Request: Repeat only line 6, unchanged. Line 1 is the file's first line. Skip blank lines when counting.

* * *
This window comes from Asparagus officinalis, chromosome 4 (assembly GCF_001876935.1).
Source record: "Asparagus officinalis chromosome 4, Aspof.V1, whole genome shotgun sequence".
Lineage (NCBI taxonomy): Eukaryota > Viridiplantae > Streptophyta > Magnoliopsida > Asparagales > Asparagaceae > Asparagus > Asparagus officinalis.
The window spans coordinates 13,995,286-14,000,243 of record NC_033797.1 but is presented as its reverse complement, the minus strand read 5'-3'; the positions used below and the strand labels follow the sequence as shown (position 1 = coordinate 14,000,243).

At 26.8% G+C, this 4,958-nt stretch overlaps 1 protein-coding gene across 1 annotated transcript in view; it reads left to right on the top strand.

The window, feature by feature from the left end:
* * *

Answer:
The window, feature by feature from the left end: